Malone dies, p.11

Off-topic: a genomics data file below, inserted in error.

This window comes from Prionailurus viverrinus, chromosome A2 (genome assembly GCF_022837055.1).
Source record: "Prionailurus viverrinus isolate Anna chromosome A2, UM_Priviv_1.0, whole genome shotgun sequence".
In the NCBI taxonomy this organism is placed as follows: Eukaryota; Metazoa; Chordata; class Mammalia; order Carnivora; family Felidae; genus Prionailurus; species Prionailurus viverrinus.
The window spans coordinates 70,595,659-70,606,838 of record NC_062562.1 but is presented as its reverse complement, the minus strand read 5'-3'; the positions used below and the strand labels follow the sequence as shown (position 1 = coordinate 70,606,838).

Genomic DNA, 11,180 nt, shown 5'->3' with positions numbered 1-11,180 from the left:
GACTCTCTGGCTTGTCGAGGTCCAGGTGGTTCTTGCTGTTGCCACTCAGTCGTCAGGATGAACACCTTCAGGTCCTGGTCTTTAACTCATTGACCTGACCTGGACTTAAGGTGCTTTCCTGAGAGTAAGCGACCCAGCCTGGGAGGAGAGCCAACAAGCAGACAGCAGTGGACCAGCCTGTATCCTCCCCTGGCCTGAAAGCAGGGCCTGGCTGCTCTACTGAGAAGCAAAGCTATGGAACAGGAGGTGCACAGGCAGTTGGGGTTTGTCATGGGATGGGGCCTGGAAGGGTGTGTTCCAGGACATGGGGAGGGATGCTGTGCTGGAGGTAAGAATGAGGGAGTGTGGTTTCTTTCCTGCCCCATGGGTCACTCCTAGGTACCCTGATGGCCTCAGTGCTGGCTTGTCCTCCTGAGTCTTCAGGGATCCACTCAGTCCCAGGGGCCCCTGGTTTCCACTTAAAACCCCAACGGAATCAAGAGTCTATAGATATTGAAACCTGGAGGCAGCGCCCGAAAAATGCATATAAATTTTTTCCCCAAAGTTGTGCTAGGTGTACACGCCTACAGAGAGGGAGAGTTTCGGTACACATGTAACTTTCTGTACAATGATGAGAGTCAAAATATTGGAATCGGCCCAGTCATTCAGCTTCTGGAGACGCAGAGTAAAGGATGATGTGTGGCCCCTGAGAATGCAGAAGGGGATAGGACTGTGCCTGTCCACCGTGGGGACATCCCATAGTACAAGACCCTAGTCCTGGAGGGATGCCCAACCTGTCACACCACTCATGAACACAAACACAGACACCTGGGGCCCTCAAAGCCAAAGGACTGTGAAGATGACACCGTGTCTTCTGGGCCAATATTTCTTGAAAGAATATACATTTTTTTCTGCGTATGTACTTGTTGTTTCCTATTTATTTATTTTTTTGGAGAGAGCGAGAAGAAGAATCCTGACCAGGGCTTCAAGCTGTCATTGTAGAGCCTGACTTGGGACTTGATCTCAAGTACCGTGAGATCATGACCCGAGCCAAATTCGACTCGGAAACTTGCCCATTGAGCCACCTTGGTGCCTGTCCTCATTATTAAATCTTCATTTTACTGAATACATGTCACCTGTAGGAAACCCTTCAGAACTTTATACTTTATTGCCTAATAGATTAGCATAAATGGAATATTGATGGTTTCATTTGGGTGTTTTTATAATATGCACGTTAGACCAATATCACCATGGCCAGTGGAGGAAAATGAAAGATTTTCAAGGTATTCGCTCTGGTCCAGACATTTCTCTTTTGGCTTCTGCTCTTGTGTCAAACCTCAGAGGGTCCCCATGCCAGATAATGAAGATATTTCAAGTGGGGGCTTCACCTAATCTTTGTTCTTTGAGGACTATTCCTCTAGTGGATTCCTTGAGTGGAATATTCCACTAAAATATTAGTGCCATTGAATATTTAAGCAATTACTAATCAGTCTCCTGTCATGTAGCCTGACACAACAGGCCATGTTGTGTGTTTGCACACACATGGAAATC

Malone Dies, page 11part #2 of Molloy Series